Sandwiched between two summit finishes, this stage that's just shy of 200 kilometres in length has "breakaway" written all over it, although the punchier riders in the Vuelta peloton such as world champion Alejandro Valverde, CCC's Patrick Bevin and Deceuninck's Philippe Gilbert will fancy their chances of success if the escapees do get reeled in and the main group contests the day's spoils.
There are four categorised climbs, two at either end of the stage. The opening pair are the biggest, the second-category Puerto de Nogueruelas topping out at 1,535 metres, while the third-category Puerto de Linares is the day six's high point at 1,665 metres. From the Linares, the race drops steadily to the intermediate sprint at Catí, two-thirds of the way into the stage.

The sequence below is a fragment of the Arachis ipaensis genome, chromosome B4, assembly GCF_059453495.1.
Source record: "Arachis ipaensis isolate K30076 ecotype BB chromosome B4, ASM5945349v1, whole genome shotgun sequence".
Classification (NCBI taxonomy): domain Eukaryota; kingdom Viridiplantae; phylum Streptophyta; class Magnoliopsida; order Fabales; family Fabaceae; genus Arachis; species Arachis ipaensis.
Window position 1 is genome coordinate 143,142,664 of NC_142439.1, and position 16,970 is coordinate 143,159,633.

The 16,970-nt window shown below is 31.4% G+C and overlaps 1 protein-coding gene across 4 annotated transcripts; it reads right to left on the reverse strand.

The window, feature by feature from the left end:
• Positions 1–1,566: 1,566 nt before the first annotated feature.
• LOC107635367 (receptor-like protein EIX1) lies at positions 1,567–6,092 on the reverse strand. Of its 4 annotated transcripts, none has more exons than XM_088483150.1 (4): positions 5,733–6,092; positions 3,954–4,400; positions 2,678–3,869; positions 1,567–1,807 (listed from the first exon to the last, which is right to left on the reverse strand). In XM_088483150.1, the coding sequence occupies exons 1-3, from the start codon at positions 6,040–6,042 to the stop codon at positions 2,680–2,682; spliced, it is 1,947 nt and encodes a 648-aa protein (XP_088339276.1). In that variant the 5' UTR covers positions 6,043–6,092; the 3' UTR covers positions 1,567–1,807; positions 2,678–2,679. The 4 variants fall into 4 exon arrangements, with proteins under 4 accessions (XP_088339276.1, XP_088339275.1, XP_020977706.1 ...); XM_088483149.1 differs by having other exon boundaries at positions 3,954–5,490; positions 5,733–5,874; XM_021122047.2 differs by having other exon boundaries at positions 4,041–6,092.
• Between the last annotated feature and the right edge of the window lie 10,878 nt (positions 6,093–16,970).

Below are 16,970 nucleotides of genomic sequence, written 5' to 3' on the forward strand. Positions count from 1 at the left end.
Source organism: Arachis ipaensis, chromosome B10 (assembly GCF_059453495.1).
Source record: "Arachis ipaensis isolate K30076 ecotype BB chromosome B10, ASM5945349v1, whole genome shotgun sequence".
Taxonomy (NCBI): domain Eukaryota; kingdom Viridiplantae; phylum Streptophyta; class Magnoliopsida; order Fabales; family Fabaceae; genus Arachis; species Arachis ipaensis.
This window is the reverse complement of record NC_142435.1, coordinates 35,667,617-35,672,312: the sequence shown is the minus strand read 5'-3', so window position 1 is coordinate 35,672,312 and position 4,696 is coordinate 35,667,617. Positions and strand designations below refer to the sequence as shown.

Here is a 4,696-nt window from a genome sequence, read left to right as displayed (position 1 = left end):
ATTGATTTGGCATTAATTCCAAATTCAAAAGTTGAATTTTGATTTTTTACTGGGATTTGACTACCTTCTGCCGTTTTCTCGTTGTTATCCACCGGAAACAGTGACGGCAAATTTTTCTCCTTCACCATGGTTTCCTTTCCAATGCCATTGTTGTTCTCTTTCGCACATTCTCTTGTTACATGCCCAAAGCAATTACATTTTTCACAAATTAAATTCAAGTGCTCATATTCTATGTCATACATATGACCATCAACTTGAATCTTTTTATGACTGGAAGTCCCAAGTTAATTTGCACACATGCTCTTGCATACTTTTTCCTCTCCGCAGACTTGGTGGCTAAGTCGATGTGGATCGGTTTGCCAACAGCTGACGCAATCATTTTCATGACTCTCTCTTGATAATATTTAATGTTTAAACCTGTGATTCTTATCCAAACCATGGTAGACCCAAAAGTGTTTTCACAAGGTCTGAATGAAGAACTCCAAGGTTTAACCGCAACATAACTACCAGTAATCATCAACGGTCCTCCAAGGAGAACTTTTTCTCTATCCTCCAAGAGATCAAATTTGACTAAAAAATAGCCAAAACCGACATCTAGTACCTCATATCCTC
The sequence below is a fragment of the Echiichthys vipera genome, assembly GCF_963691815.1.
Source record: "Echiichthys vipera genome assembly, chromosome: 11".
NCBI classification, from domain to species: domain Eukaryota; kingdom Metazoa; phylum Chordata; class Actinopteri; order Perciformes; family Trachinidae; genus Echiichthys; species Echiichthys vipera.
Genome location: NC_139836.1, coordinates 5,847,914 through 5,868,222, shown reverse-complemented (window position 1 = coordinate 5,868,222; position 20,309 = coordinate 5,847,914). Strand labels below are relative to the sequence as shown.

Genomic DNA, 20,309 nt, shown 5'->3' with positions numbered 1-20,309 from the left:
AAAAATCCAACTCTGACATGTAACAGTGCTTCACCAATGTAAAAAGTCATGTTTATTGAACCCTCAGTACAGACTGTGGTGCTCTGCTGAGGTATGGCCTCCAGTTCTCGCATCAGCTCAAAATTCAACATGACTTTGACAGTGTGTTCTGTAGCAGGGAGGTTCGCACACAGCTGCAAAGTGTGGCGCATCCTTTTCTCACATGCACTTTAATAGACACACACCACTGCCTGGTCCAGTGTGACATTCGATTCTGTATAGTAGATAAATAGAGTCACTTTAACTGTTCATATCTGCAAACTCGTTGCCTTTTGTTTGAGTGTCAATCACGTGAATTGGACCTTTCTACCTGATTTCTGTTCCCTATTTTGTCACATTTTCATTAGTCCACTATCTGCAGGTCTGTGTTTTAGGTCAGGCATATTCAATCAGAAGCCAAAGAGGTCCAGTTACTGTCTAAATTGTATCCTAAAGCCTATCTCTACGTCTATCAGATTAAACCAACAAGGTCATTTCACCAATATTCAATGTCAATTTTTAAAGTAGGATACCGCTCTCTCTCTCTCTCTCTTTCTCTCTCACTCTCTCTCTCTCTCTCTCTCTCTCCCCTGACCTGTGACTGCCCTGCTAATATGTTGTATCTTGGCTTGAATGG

Over the final 35 kilometres, the route twists and turns incessantly, and begins to climb again, with two third-category ascents ahead. The first, the Puerto de Culla, little more than 4km in length and averaging less than six per cent, is the easier of the pair. The final test up to the first-time hill-top finish of Ares del Maestrat, which provides a magnificent setting, is almost twice as long. If the break already has the stage won, the peloton should breeze up the village atop this huge bluff, but if the escapees have been or are close to being caught, the hot pace up to the finish will split the peloton to pieces, although the GC favourites shouldn't have any problems coping with it.
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